Climate-smart agriculture needs knowledge, cooperation and a healthy dose of trust
The UN Food and Agriculture Organization (FAO) has been at the forefront of climate-smart agriculture for the past decade, advocating for and supporting farmers to adopt this type of sustainable land use worldwide. This support is only set to grow with the relocation, starting in 2015, of FAO’s facilitation unit for climate-smart agriculture unit to the organization’s headquarters in Rome.
Eduardo Rojas Briales, Assistant Director-General, Food and Agriculture Organization of the United Nations (FAO), said climate smart agriculture offers “an integration of food and nutritional security, higher productivity and increased incomes, while at the same time reducing greenhouse gas emissions.
“It is a more resilient agriculture that adapts better to climate change,” he stated.
Mr Rojas Briales was speaking at a high-level discussion panel at the Global Landscapes Forum 2015, in Lima, Peru.
Moderated by ICRAF’s director general Anthony Simons, the panel consisted of Rojas Briales; H.E. Minister Luis Felipe Arauz Cavallini, Minister of Agriculture, Costa Rica; Martin Bwalya, Head of the Comprehensive Africa Agriculture Development Programme at NEPAD-African Union; Milo Stanojevich, Director of CARE-Peru; and Felipe Cantuarias, Vice-President of Planning & Corporate Affairs at SABMiller, the world’s second-largest brewer.
“Climate-smart agriculture is not a technique or a tool – it is a process. It needs stakeholder engagement, adaptation to suit local conditions, and a focus on synergies in areas like silvipasture, agroforestry, and forest-landscape restoration,” said Rojas Briales.
“Several conditions would help the spread of climate smart agriculture: enabling policy and financial environments; well functioning extension services; improved markets; and access to mitigation funding and similar resources for agriculture.”
The promotion of climate-smart agriculture, said Briales, must go hand in hand with promoting healthier diets with less fats and sugars, broadening the understanding that forests are critical for food and nutrition, and more responsive land-use policies that would protect agricultural land from encroachment, in a similar way that forest reserves are protected. This is because “an agricultural hectare is not comparable to other hectares.”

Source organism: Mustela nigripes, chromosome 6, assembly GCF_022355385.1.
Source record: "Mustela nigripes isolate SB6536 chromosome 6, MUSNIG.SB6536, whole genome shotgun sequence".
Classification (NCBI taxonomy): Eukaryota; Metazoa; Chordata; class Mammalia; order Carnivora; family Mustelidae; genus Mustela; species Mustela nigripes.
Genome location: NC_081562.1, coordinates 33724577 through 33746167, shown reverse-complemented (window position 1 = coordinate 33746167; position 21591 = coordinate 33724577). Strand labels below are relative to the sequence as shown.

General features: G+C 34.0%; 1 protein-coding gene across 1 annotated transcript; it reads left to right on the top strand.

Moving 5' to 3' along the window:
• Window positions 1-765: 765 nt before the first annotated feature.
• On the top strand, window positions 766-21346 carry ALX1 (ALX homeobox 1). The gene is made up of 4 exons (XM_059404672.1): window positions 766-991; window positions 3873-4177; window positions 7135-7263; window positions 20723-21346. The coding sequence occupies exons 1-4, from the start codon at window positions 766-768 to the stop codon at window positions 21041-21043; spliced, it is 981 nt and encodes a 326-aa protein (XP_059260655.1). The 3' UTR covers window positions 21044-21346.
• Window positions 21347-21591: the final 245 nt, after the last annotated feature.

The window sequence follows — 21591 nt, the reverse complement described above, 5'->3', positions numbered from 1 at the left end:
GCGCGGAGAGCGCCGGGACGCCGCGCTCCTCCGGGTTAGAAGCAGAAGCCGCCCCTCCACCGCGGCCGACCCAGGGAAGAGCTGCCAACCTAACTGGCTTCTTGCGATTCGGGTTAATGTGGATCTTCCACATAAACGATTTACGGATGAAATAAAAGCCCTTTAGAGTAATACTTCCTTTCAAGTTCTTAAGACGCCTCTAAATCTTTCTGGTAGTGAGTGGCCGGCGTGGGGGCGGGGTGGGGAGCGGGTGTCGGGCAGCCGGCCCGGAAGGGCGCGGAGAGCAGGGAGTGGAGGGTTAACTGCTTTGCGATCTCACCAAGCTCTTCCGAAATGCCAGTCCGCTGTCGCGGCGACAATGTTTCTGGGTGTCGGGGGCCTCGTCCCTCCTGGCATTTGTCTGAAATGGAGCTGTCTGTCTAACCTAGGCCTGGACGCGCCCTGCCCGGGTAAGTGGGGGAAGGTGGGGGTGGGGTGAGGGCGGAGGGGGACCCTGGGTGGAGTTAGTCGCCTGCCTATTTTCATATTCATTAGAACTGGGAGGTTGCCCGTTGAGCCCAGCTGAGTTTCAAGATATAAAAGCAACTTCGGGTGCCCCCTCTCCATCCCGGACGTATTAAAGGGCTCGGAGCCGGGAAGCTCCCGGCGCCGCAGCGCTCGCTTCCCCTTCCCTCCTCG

Rojas Briales foresaw the evolution of climate-smart agriculture in the coming years: “The health dimension is another element that will likely converge into CSA,” he stated.
Costa Rica was one of the first countries in the world to adopt climate-smart agriculture. The country also produced the world’s first carbon-neutral certified product (a Costarican coffee). As H.E. Minister Luis Felipe Arauz Cavallini stated, the country has the ambition to become a carbon neutral country, and has set aside 25% of its land area for forests.
“Because it is a small country, Costa Rica’s carbon neutrality might not have a big global impact,” said Minister Cavallini, a professor in plant pathology. “But it should have a big moral impact, by showing it can be done.”
He emphasized that CSA is knowledge-intensive, combining principles of system diversification, biological control, and agroecology; it requires support for land users.
“Intensive information management lies behind CSA. You have to know your system, know what is going on, in order to embrace this new way of practicing agriculture that will both mitigate and help us adapt to climate change, besides fulfilling the major dimensions of food security: availability, access, safety, utilization and stability.
Minister Cavallini said the promotion of CSA needs financial tools like credit, insurance, and payments for ecosystem services. It needs information tools, so farmers have early warning systems, and better information on markets, including the promotion of indigenous food varieties.”